269
Prince Edward heads the royalists
276
He makes a vow to engage in a new crusade
279
Death of Ferdinand IV
287
ibid
296
He undertakes an expedition against Llewellyn prince of Wales
297
He confirms the Great Charter with an additional clause
304
Philip de Valois is raised to the throne
357
His unhappy fate
365
Discontents of the people
368
Concludes an advantageous peace with John who thus obtains bis liberty ibid
373
Henry persecutes the followers of Wickliffe the first English Reformer
374
She is smothered between mattresses ibid
380
His death
386
THE SCANDINAVIAN REALMS
391
Murder of the duke of Glocester
394
Suppresses an insurrection of the Lollards
397
Death of Charles VI of France
403
The English are expelled from all their possessions on the continent
411
Execution of Somerset
417
His general Bertrand du Guesclin defeats the king of Navarre ibid
423
His defeat and death
426
His death
428
The earl is proclaimed king under the name of Henry VII
435
Character of Louis IX
440
ibid
451
LETTER LIV
458
Henry obtains the secrets of Perkin and arrests his adherents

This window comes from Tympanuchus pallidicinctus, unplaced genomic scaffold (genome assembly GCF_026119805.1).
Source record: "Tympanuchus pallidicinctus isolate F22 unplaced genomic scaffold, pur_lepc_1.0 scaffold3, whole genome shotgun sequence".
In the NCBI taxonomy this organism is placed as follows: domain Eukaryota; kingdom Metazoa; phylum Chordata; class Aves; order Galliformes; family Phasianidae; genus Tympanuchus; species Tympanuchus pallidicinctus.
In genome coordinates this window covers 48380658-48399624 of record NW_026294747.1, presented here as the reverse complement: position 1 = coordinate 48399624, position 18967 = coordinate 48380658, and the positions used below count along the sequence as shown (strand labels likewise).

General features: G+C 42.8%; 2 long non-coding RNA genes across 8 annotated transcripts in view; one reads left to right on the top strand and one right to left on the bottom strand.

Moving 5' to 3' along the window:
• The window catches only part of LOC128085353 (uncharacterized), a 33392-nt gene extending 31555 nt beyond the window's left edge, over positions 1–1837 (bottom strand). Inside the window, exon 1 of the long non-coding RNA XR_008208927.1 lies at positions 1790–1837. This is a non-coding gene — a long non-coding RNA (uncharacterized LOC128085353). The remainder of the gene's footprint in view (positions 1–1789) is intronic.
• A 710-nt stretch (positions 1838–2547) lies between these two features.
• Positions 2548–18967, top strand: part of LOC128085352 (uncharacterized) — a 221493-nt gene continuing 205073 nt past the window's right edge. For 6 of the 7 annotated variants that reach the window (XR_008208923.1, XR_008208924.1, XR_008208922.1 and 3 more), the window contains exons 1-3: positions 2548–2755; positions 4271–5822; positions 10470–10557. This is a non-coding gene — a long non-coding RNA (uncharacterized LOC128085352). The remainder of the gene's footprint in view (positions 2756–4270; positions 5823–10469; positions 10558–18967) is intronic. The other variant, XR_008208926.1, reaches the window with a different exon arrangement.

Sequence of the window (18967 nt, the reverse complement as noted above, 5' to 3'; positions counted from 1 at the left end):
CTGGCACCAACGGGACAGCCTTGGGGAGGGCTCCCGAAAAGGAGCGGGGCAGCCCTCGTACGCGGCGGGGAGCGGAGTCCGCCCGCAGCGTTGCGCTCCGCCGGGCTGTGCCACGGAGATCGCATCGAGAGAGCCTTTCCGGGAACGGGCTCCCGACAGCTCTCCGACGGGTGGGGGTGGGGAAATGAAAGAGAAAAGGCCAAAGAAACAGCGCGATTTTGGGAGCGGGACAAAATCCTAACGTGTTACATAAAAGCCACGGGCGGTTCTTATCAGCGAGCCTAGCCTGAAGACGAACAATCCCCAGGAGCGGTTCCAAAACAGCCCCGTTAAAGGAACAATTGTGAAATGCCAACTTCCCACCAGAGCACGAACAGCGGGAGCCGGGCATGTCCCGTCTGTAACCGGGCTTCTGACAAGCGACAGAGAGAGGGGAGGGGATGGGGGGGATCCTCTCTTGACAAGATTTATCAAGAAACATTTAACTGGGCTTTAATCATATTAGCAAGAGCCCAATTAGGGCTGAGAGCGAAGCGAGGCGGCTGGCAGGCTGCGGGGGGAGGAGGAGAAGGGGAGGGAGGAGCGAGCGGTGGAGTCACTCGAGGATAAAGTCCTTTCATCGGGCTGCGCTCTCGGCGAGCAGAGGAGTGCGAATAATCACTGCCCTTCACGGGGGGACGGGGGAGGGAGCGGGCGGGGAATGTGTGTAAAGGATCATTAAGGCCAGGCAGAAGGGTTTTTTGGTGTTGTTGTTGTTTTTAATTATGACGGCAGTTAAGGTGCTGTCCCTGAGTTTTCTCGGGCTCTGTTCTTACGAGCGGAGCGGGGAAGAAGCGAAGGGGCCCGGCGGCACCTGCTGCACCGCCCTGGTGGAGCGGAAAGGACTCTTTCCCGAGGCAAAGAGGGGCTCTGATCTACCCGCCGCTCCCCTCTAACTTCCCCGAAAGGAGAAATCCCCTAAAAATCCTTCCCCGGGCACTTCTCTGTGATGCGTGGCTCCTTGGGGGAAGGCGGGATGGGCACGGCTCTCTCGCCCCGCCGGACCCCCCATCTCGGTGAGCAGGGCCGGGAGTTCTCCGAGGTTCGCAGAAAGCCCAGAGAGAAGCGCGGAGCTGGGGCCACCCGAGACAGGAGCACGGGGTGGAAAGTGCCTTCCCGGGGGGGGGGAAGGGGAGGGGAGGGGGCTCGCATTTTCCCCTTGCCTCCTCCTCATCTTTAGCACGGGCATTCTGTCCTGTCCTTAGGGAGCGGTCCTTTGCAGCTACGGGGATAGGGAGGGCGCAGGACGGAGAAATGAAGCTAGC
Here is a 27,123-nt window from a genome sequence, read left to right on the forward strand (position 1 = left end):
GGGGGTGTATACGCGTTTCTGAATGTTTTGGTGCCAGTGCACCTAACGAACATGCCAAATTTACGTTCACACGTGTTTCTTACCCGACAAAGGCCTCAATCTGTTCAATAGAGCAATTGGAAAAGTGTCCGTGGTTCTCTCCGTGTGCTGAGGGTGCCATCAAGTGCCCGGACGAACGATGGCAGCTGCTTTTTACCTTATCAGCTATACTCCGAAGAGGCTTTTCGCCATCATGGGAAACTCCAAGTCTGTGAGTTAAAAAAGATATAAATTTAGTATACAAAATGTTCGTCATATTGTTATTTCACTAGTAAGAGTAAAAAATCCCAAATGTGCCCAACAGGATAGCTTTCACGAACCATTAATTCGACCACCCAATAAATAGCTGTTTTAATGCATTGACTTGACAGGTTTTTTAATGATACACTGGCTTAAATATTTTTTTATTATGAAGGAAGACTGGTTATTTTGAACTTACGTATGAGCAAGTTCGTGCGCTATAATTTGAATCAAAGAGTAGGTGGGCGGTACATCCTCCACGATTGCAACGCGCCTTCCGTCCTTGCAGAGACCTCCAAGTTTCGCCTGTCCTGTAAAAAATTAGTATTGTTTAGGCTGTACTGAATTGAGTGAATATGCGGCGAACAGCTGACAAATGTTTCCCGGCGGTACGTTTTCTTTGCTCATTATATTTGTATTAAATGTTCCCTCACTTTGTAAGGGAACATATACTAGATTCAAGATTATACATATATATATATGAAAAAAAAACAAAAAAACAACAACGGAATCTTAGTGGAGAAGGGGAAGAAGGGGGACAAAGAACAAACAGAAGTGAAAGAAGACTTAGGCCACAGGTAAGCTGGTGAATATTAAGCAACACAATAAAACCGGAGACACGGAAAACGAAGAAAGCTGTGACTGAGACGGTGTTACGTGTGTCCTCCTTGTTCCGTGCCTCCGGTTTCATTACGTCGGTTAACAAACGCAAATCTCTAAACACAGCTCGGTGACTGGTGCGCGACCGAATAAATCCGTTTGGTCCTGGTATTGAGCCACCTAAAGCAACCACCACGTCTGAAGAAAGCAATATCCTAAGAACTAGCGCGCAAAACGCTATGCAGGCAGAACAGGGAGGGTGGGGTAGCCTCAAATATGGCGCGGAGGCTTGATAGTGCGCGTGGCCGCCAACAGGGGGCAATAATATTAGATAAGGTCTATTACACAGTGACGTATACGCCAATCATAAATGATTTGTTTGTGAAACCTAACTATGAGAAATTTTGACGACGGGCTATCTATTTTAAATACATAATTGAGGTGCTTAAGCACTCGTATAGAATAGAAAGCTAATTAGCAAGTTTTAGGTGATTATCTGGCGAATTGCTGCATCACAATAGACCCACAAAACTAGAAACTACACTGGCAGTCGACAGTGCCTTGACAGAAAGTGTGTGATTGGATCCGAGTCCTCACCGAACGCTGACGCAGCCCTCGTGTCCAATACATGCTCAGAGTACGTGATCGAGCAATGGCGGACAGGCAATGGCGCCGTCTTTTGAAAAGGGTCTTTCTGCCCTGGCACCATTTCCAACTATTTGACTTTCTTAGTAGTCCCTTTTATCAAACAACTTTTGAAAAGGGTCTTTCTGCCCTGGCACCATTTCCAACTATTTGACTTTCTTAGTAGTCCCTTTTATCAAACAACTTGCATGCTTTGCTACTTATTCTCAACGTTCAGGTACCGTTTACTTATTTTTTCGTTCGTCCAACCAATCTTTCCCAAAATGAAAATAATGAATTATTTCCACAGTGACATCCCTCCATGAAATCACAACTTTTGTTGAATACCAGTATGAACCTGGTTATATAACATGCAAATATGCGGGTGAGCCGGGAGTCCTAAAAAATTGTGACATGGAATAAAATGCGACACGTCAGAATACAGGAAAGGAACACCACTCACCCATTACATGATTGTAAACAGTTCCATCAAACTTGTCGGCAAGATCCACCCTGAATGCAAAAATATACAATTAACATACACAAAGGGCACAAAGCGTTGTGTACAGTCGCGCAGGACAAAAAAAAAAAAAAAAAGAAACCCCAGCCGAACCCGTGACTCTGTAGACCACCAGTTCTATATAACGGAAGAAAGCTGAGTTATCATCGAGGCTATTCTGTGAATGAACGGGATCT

465
He is deprived of all his Italian conquests
474
Depressed condition of the Venetians
482
Diet of Augsburg and the rise of the reformation in Germany
492
They invent new arts
498
Death of Julius II and elevation of Leo X
499
Allegorical tale and the Italian epic
504
Reign of his son Waldemar II 390
507
Character of the Orlando of Ariosto
521
Death of Montezuma
526
Charles visits England
534
The English invade France without effect
541
The French again invade Italy and lose another army ibid
551
Several princes and imperial cities protest against these measures
552
Reflections on the drama
558
Indecent display of the resentment of Francis
561
Reflections on historic composition
569
Absolute ascendency of Wolsey over the king
572
Dissolution of the smaller monasteries
579
Marries Catharine Parr
587
The young king of England is crowned and anointed at Paris as king
592
In compliance with the entreaties of his family he submits to humiliat
597
Death of Paul
603
Execution of his brother
620
He persuades the king to disinherit his sisters
623
Furious persecution in England
630
Charles V resolves to attempt the recovery of Metz Toul and Verdun